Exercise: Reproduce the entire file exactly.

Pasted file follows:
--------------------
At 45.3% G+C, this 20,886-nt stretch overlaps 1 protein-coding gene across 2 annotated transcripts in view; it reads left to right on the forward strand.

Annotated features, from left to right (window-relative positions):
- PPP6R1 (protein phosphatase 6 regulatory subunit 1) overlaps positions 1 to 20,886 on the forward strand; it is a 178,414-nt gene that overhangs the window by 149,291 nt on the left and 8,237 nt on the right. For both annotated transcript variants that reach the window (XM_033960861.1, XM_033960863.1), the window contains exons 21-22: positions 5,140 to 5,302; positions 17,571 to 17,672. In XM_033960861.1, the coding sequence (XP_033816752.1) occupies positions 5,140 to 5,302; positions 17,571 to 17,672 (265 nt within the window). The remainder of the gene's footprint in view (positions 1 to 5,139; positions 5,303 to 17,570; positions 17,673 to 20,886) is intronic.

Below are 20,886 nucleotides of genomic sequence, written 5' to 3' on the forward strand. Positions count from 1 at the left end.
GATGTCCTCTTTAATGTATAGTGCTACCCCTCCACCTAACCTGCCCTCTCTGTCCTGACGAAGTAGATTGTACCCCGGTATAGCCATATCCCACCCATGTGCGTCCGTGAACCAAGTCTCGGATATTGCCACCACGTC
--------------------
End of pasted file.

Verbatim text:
At 45.3% G+C, this 20,886-nt stretch overlaps 1 protein-coding gene across 2 annotated transcripts in view; it reads left to right on the forward strand.

Annotated features, from left to right (window-relative positions):
- PPP6R1 (protein phosphatase 6 regulatory subunit 1) overlaps positions 1 to 20,886 on the forward strand; it is a 178,414-nt gene that overhangs the window by 149,291 nt on the left and 8,237 nt on the right. For both annotated transcript variants that reach the window (XM_033960861.1, XM_033960863.1), the window contains exons 21-22: positions 5,140 to 5,302; positions 17,571 to 17,672. In XM_033960861.1, the coding sequence (XP_033816752.1) occupies positions 5,140 to 5,302; positions 17,571 to 17,672 (265 nt within the window). The remainder of the gene's footprint in view (positions 1 to 5,139; positions 5,303 to 17,570; positions 17,673 to 20,886) is intronic.

Below are 20,886 nucleotides of genomic sequence, written 5' to 3' on the forward strand. Positions count from 1 at the left end.
GATGTCCTCTTTAATGTATAGTGCTACCCCTCCACCTAACCTGCCCTCTCTGTCCTGACGAAGTAGATTGTACCCCGGTATAGCCATATCCCACCCATGTGCGTCCGTGAACCAAGTCTCGGATATTGCCACCACGTC